Triumph has showcased its upcoming Trident in a series of up-close new images.

The Trident, which is set to hit UK dealerships in the spring, is the British bike manufacturer’s latest brand-new motorcycle and is now undergoing final testing at the firm’s Hinckley headquarters ahead of its full reveal in the coming weeks.

These new images show high-end Showa suspension and Nissin brakes, as well as Michelin Road 5 tyres. Though no details have been released about the Trident’s engine, Triumph has said that it will be A2 compliant which means it’ll produce a maximum of 94bhp.

The Trident is set to become the new entry point to the Triumph range

The photos also showcase the Trident’s LED lighting as well as the bike’s combination of retro-inspired and ultra-modern design features. The rear end of the motorcycle has the look of a classic racer, while the cut out tank is a nod to more classic bikes.

It’s set to become the new entry point to the Triumph range of motorcycles, sitting under the Street Twin and Street Triple S. Though full prices have yet to be revealed, it’s expected that it will cost under £8,000 when it goes on sale in order to contend with the likes of the Yamaha MT-07.

The Trident was first showcased last month as a full concept, though due to the bike’s entirely white paint scheme, it was difficult to make out the finer details of the motorcycle’s design. These photographs signal the end of a four-year programme of development, too.

During final testing, engineers will fine-tune the Trident’s characteristics. Triumph is pitching the bike as incorporating a ‘rider friendly chassis’, making the Trident into ‘the first choice for a new generation of Triumph riders’.

Budget Harley-Davidson 338R spied for first time

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by Ollie Barstow from https://www.visordown.com

The new Benelli-based Harley-Davidson 338R budget motorcycle is spied for the first time in images leaked on Chinese social media

The first images of the new Harley-Davidson 338R have leaked giving a glimpse of how the small, affordable Asian-built ‘baby’ Harley will look when it makes its debut later this year.

There was much talk about the new machine, which is a collaboration between Harley-Davidson and Chinese-firm Qianjang Motor, earlier this year but until now the model, codenamed HD350, had only been viewed in renders.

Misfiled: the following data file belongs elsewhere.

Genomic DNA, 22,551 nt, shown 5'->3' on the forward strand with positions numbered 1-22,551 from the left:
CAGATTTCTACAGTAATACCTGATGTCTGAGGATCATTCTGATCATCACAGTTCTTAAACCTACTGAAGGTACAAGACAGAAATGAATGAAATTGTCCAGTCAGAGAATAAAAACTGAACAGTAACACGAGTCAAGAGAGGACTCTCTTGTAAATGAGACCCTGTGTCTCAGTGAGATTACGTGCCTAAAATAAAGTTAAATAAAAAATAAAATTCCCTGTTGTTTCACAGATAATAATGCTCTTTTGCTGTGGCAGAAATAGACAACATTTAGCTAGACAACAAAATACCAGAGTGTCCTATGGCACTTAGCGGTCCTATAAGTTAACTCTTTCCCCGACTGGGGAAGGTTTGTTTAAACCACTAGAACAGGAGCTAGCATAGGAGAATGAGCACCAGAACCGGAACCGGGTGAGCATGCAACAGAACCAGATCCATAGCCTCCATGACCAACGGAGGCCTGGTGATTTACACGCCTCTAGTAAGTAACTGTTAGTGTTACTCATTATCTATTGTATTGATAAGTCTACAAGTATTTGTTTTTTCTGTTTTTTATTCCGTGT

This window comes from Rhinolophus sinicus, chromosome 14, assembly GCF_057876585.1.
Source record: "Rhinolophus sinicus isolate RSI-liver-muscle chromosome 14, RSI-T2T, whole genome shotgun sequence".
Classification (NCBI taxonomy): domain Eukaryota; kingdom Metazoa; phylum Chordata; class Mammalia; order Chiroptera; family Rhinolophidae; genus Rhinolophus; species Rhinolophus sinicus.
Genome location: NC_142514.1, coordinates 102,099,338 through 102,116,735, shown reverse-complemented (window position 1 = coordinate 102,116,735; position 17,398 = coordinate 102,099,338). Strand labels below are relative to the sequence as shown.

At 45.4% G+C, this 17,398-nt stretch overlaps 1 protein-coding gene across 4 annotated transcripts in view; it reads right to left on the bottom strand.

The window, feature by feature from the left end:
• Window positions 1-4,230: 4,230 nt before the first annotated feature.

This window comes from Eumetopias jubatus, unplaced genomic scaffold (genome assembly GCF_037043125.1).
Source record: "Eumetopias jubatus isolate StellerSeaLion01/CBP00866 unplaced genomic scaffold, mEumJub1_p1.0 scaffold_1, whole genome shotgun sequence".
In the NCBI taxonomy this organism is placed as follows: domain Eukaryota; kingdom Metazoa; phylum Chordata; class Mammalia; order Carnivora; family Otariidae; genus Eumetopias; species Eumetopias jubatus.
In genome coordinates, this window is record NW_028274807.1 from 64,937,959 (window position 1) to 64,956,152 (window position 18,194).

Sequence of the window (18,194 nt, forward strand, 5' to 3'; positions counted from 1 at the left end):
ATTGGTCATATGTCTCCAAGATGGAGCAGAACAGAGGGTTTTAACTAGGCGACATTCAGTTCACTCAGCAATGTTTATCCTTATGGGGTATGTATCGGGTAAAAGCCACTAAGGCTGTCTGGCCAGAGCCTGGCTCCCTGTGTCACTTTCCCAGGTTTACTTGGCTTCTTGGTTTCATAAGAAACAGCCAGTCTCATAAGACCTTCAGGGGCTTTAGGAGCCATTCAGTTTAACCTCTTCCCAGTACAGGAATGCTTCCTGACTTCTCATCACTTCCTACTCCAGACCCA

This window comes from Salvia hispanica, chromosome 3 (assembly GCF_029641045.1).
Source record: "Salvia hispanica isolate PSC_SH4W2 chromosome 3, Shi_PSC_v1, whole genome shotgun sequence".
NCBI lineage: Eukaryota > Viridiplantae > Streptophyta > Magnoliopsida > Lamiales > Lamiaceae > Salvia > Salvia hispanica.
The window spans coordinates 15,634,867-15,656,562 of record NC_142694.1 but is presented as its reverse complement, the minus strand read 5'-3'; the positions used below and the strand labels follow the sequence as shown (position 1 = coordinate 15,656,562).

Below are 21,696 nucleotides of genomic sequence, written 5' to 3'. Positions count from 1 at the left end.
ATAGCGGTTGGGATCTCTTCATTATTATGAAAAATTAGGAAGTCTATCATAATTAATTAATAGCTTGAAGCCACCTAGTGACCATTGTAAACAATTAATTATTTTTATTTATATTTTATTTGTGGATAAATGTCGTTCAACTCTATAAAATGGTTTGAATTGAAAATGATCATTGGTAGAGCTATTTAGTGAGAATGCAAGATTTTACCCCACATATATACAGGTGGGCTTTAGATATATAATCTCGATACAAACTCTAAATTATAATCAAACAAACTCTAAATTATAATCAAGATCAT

As such, this is the first time it has been seen in the metal after images emerged of a cropped side-view across Chinese social media.

The machine has been developed on the platform of recently-launched Benelli 302S (Qianjiang is the parent company for the Italian Benelli brand) and this view shows the main frame, wheels, suspension and brakes have been retained from the source.

Though we can’t see the front-end, which will likely feature a more familiar family face in-keeping with the Harley-Davidson signature style, the rather ostentatious badging should also help differentiate it from its Italian cousin.

The appearance of the Harley-Davidson 338R appears to be a step in the direction to confirming the machine’s existence, which was originally conceived under the American company’s erstwhile management structure.

Under the dubbed ‘More Roads to Harley’ strategy, the Harley-Davidson 338R was set to become an entry-level model target specifically at the Asian market and built locally.

However, new ownership and the so-called ‘Hardwire’ strategy that is set to focus Harley-Davidson’s attention on its core premium business and move the brand out of unprofitable markets – including India – suggests the 338R is rather at odds with this new approach.

Even so, Harley-Davidson could in theory maintain a separate range of badge-engineered models in specific markets, much like other manufacturers do with models that are designed, manufactured and sold in specific countries.

In short, don’t expect to see the Harley-Davidson 338R on sale in Europe or the United States any time soon if it indeed goes ahead to production.

Sam’s Bike Picks of the Week

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Hey,

We are living in such strange times. But through it all is the beauty and style of the custom bike or a gorgeous woman.

Choppers and custom motorcycles are an art form. Their glistening metal flake paint often tries to compete with the crimson clouds at sunset, just like the fine clean simplified lines of a custom motorcycle tries to compete with the lines of a slender woman’s body.

CLICK HERE TO SEE THIS PHOTO FEATURE ON BIKERNET

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Benelli BJ 1200 GT touring motorcycle images leaked – Weighs 338kg

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by Abhinand Venugopal from https://www.rushlane.com/

The upcoming Benelli BJ 1200 GT employs an upgraded version of the TNT 1130’s inline-three motor

Italian-origin motorcycle manufacturer Benelli, under China’s Zhejiang Qianjiang Motorcycle Group, is following an aggressive product strategy for the months to come. The company has unveiled or launched several interesting products in recent times while a few other models were leaked as spy shots or patent images.